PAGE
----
Full Planet, Empty Plates: The New Geopolitics of Food Scarcity

submitted by Gabrielle Price

The following slideshow presentation is available for download as a Powerpoint and PDF here, thanks to The Permaculture Research Institute of Australia.  From the site: Some permies may wish to download the slideshow files to use, or modify to use, for “It’s time to wake up” type presentations in your local schools and community halls, etc.
Food is the new oil.  Land is the new gold.
Full Planet, Empty Plates Slideshow Presentation from Earth Policy Institute

The world food situation is deteriorating.  Grain stocks have dropped to a dangerously low level.  The World Food Price Index has doubled in a decade.  The ranks of the hungry are expanding.  Political unrest is spreading.
On the demand side of the food equation, there will be 219,000 people at the dinner table tonight who were not there last night.  And some 3 billion increasingly affluent people are moving up the food chain, consuming grain-intensive livestock and poultry products.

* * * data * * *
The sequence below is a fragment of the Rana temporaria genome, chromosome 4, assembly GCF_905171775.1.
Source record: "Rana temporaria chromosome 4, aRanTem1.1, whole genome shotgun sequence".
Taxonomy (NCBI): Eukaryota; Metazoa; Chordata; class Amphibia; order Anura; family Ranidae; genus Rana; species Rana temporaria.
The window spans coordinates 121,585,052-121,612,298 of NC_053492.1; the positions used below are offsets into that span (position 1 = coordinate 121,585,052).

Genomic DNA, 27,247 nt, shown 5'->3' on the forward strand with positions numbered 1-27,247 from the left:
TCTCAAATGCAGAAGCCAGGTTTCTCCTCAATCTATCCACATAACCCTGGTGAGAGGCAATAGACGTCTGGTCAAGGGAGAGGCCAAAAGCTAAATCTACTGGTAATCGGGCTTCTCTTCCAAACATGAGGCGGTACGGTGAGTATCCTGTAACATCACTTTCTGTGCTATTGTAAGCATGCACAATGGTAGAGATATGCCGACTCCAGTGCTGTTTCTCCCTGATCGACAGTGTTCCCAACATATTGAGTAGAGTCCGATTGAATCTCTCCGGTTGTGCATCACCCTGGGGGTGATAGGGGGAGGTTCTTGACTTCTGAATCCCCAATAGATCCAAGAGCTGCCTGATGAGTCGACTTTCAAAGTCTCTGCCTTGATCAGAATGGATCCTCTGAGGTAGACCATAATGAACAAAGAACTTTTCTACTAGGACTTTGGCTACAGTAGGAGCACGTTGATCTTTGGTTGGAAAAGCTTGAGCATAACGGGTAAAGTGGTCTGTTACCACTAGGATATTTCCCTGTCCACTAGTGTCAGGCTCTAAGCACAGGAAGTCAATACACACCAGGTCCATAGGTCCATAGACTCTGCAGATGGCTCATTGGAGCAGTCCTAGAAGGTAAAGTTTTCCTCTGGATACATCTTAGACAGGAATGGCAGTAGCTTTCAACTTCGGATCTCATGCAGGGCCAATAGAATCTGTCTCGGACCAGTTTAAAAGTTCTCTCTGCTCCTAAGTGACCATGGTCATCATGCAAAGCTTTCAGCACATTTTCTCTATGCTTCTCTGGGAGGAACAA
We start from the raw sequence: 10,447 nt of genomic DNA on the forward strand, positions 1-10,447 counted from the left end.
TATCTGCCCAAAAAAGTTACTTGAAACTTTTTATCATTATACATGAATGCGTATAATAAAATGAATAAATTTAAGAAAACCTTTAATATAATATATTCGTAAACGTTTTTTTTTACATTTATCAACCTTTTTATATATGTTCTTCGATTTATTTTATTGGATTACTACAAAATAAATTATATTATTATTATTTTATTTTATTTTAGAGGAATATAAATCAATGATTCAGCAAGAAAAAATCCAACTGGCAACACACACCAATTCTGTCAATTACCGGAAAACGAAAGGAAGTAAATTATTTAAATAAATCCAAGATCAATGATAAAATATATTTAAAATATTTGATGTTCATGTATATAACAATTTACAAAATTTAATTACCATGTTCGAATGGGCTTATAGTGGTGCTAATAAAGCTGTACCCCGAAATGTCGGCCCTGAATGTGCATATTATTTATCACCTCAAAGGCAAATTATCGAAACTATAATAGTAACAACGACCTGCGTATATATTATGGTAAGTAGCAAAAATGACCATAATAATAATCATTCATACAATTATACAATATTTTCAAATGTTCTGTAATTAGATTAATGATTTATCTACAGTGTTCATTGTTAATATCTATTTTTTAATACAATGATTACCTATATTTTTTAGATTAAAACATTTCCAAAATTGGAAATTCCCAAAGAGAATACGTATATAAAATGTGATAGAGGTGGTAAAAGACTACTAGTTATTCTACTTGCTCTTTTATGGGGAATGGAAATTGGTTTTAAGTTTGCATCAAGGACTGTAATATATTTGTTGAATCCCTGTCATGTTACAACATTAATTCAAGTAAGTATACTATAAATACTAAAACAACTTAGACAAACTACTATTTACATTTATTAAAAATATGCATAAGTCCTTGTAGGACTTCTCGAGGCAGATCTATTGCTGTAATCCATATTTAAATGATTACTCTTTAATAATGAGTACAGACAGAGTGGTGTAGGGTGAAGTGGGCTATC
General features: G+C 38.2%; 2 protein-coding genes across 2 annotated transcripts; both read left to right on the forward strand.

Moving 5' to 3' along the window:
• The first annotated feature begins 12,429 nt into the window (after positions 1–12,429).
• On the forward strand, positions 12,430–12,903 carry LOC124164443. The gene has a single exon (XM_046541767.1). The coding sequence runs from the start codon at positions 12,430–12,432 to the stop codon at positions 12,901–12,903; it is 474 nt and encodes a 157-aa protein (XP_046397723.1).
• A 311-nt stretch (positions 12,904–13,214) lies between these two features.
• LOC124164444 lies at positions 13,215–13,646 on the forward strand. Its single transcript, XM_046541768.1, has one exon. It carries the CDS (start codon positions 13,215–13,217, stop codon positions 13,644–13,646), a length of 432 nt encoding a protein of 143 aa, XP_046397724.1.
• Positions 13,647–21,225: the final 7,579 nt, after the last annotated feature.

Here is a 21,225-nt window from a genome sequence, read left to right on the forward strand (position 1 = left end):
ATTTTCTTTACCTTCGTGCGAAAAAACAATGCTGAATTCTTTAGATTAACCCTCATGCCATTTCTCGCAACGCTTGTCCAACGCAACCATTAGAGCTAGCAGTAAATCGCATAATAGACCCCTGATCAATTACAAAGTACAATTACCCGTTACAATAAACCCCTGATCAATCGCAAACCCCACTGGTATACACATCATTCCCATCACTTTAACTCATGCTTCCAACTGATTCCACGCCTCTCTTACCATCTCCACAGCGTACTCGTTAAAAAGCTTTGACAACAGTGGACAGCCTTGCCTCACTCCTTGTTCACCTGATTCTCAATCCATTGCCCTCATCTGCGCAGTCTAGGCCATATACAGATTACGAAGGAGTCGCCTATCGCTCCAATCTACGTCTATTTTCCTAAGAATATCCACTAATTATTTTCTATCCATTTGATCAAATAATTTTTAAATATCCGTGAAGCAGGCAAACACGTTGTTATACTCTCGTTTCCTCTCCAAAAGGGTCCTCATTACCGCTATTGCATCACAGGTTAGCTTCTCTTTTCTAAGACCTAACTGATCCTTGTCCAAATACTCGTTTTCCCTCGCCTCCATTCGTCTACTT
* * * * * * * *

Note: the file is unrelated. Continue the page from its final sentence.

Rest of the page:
At the same time, water shortages and heat waves are making it more difficult for farmers to keep pace with demand.  As grain-exporting countries ban exports to keep their food prices down, importing countries are panicking.  In response, they are buying large tracts of land in other countries to grow food for themselves.  The land rush is on.
Could food become the weak link for us as it was for so many earlier civilizations?  This slideshow presentation, based on Lester Brown’s latest book, Full Planet, Empty Plates: The New Geopolitics of Food Scarcity, explains why world food supplies are tightening and tells what we need to do about it.
The slides are designed to be shared, so feel free to pass along the link to others who might be interested.  Use the slideshow to anchor a lesson in the classroom or to spread the word within your community on why and how we need to mobilize to fix our food system.  You are welcome to modify it to suit your needs.  We ask only that you appropriately credit Earth Policy Institute and the photographers, notably Yann Arthus-Bertrand, eminent French photographer and friend of EPI, whose works appear within.